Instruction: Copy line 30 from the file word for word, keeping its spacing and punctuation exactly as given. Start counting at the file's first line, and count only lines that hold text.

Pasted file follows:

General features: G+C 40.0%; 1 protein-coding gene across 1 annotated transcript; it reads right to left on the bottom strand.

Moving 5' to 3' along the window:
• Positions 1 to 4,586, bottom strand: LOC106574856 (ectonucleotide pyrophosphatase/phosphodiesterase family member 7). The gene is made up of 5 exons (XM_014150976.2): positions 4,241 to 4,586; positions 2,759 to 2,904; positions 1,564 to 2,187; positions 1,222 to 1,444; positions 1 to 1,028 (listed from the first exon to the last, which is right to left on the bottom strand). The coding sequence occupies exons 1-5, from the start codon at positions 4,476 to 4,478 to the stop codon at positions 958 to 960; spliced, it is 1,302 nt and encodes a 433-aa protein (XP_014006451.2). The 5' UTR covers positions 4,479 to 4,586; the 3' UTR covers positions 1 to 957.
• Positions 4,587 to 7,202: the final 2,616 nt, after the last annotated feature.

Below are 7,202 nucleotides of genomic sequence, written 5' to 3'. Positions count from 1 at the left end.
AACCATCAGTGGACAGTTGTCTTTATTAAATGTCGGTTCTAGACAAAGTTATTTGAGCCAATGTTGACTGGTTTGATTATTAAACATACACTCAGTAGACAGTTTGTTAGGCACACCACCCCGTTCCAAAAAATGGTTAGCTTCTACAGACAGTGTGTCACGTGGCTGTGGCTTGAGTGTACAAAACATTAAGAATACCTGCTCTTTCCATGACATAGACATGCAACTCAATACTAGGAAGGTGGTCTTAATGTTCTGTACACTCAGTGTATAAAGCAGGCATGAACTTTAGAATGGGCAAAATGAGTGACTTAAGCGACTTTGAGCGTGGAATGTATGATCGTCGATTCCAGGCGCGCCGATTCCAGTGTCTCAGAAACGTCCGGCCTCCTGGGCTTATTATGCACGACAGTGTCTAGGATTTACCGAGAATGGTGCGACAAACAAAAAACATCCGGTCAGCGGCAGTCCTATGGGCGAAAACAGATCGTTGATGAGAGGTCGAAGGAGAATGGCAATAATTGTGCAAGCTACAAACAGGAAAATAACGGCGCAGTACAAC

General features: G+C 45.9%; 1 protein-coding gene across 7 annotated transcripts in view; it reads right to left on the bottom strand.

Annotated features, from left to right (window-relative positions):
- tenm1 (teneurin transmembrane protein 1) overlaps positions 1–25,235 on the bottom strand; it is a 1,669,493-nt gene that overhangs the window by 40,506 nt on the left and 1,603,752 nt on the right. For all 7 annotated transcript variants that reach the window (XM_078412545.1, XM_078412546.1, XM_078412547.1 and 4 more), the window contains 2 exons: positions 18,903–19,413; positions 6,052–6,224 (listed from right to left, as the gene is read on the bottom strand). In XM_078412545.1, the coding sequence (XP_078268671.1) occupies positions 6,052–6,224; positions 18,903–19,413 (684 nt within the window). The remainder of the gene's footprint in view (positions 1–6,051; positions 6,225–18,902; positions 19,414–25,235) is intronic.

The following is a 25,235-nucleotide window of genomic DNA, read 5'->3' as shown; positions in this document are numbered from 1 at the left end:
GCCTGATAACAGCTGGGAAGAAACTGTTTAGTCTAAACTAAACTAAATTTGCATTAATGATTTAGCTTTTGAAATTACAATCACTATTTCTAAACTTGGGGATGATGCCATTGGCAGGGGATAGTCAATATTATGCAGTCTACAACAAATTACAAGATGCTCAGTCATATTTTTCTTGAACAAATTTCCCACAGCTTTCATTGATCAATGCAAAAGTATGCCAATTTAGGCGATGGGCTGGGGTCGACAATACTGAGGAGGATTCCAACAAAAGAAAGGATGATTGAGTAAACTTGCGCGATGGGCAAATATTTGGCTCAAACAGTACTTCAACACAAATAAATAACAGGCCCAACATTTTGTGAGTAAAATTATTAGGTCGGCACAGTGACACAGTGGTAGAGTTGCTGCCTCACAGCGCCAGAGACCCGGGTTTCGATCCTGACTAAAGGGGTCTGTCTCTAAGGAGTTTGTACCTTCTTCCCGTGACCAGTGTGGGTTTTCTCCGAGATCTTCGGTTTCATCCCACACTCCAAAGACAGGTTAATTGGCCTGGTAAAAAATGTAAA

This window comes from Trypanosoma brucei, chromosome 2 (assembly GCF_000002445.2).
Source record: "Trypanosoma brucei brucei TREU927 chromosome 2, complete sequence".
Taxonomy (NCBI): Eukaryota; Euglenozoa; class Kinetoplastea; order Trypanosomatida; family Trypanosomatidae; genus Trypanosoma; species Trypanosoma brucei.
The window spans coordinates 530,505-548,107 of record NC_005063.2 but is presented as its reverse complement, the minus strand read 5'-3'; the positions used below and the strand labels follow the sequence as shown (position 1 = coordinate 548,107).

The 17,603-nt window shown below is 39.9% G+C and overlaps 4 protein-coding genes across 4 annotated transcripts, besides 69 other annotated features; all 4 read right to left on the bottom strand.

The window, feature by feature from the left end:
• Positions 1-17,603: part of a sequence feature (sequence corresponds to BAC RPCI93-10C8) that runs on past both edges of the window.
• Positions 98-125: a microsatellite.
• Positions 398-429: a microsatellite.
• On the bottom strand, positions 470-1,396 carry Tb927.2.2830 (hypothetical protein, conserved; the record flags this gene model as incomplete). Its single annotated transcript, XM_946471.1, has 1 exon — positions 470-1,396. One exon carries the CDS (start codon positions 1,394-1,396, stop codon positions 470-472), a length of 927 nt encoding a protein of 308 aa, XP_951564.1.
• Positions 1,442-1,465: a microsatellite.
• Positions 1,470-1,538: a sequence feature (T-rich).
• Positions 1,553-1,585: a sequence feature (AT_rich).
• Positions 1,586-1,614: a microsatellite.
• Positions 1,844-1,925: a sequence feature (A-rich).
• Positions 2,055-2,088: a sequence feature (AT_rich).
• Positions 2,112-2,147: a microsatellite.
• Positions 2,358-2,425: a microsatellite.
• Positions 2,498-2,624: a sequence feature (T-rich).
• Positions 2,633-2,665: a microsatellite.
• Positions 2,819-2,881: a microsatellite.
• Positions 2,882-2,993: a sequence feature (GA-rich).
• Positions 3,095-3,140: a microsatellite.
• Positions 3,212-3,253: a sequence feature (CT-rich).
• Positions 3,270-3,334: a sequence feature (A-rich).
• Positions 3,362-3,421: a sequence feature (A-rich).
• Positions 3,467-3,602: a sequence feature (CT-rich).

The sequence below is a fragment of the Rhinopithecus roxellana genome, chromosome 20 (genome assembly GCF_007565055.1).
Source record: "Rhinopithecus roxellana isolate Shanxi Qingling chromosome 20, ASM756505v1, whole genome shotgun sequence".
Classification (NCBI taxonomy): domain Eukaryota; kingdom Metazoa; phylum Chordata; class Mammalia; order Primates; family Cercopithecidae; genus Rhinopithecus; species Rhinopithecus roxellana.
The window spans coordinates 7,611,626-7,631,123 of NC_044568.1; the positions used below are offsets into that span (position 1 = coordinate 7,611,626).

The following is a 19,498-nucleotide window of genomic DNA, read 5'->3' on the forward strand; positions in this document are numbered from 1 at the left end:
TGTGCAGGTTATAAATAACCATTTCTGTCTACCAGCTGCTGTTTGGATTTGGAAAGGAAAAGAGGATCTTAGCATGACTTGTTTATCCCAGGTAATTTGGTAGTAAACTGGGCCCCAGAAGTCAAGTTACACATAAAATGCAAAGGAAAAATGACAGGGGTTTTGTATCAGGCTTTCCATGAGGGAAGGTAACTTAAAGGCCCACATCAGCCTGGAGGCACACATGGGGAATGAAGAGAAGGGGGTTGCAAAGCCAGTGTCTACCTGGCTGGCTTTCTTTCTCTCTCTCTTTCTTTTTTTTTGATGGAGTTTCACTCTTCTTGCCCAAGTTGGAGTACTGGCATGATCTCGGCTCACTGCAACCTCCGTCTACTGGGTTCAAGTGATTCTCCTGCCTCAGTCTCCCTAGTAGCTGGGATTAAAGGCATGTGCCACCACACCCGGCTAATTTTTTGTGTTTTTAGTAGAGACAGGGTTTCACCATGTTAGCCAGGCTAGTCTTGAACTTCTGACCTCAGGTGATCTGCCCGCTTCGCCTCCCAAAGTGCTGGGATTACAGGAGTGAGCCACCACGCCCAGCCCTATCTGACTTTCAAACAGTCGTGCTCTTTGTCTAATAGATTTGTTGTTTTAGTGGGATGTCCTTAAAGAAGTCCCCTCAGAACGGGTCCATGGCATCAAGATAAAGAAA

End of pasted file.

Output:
• Positions 2,498-2,624: a sequence feature (T-rich).